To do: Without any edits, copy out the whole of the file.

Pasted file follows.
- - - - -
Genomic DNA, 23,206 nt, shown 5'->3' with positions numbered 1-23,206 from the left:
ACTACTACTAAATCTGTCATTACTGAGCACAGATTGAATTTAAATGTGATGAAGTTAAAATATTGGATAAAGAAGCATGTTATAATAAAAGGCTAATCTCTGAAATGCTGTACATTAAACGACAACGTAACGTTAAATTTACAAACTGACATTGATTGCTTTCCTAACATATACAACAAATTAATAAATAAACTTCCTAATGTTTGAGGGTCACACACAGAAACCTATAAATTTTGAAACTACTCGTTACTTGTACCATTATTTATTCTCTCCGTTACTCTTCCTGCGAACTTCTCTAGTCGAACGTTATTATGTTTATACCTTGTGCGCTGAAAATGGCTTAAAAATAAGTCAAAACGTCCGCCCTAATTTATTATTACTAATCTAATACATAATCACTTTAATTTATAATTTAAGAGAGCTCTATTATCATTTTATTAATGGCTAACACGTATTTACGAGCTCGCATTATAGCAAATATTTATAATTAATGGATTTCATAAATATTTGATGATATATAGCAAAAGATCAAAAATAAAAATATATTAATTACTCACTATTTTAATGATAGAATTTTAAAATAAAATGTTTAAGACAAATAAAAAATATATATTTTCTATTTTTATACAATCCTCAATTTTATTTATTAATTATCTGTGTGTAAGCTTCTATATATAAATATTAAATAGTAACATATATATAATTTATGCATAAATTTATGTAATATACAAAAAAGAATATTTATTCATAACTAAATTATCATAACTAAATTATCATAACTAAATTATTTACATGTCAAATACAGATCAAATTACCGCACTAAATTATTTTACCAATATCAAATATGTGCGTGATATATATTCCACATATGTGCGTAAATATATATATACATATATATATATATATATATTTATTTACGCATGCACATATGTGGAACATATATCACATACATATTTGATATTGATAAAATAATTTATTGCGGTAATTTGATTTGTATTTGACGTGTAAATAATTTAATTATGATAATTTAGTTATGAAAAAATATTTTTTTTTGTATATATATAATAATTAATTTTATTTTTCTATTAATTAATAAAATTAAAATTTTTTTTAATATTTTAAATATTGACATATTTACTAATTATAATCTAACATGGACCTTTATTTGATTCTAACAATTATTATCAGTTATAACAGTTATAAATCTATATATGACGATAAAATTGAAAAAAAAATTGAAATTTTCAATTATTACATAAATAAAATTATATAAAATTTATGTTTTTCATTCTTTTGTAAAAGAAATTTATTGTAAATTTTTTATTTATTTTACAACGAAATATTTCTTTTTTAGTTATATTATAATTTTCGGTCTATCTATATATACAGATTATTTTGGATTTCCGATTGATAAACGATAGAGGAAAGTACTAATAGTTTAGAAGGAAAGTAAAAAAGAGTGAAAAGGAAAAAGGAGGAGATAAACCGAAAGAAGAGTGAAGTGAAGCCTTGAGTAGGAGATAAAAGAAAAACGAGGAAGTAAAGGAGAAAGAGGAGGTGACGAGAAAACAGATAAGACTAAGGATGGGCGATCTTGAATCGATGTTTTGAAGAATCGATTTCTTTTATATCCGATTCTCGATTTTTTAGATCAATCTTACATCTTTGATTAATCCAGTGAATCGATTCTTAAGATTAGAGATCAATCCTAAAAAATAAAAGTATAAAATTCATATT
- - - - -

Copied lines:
Genomic DNA, 23,206 nt, shown 5'->3' with positions numbered 1-23,206 from the left:
ACTACTACTAAATCTGTCATTACTGAGCACAGATTGAATTTAAATGTGATGAAGTTAAAATATTGGATAAAGAAGCATGTTATAATAAAAGGCTAATCTCTGAAATGCTGTACATTAAACGACAACGTAACGTTAAATTTACAAACTGACATTGATTGCTTTCCTAACATATACAACAAATTAATAAATAAACTTCCTAATGTTTGAGGGTCACACACAGAAACCTATAAATTTTGAAACTACTCGTTACTTGTACCATTATTTATTCTCTCCGTTACTCTTCCTGCGAACTTCTCTAGTCGAACGTTATTATGTTTATACCTTGTGCGCTGAAAATGGCTTAAAAATAAGTCAAAACGTCCGCCCTAATTTATTATTACTAATCTAATACATAATCACTTTAATTTATAATTTAAGAGAGCTCTATTATCATTTTATTAATGGCTAACACGTATTTACGAGCTCGCATTATAGCAAATATTTATAATTAATGGATTTCATAAATATTTGATGATATATAGCAAAAGATCAAAAATAAAAATATATTAATTACTCACTATTTTAATGATAGAATTTTAAAATAAAATGTTTAAGACAAATAAAAAATATATATTTTCTATTTTTATACAATCCTCAATTTTATTTATTAATTATCTGTGTGTAAGCTTCTATATATAAATATTAAATAGTAACATATATATAATTTATGCATAAATTTATGTAATATACAAAAAAGAATATTTATTCATAACTAAATTATCATAACTAAATTATCATAACTAAATTATTTACATGTCAAATACAGATCAAATTACCGCACTAAATTATTTTACCAATATCAAATATGTGCGTGATATATATTCCACATATGTGCGTAAATATATATATACATATATATATATATATATATTTATTTACGCATGCACATATGTGGAACATATATCACATACATATTTGATATTGATAAAATAATTTATTGCGGTAATTTGATTTGTATTTGACGTGTAAATAATTTAATTATGATAATTTAGTTATGAAAAAATATTTTTTTTTGTATATATATAATAATTAATTTTATTTTTCTATTAATTAATAAAATTAAAATTTTTTTTAATATTTTAAATATTGACATATTTACTAATTATAATCTAACATGGACCTTTATTTGATTCTAACAATTATTATCAGTTATAACAGTTATAAATCTATATATGACGATAAAATTGAAAAAAAAATTGAAATTTTCAATTATTACATAAATAAAATTATATAAAATTTATGTTTTTCATTCTTTTGTAAAAGAAATTTATTGTAAATTTTTTATTTATTTTACAACGAAATATTTCTTTTTTAGTTATATTATAATTTTCGGTCTATCTATATATACAGATTATTTTGGATTTCCGATTGATAAACGATAGAGGAAAGTACTAATAGTTTAGAAGGAAAGTAAAAAAGAGTGAAAAGGAAAAAGGAGGAGATAAACCGAAAGAAGAGTGAAGTGAAGCCTTGAGTAGGAGATAAAAGAAAAACGAGGAAGTAAAGGAGAAAGAGGAGGTGACGAGAAAACAGATAAGACTAAGGATGGGCGATCTTGAATCGATGTTTTGAAGAATCGATTTCTTTTATATCCGATTCTCGATTTTTTAGATCAATCTTACATCTTTGATTAATCCAGTGAATCGATTCTTAAGATTAGAGATCAATCCTAAAAAATAAAAGTATAAAATTCATATT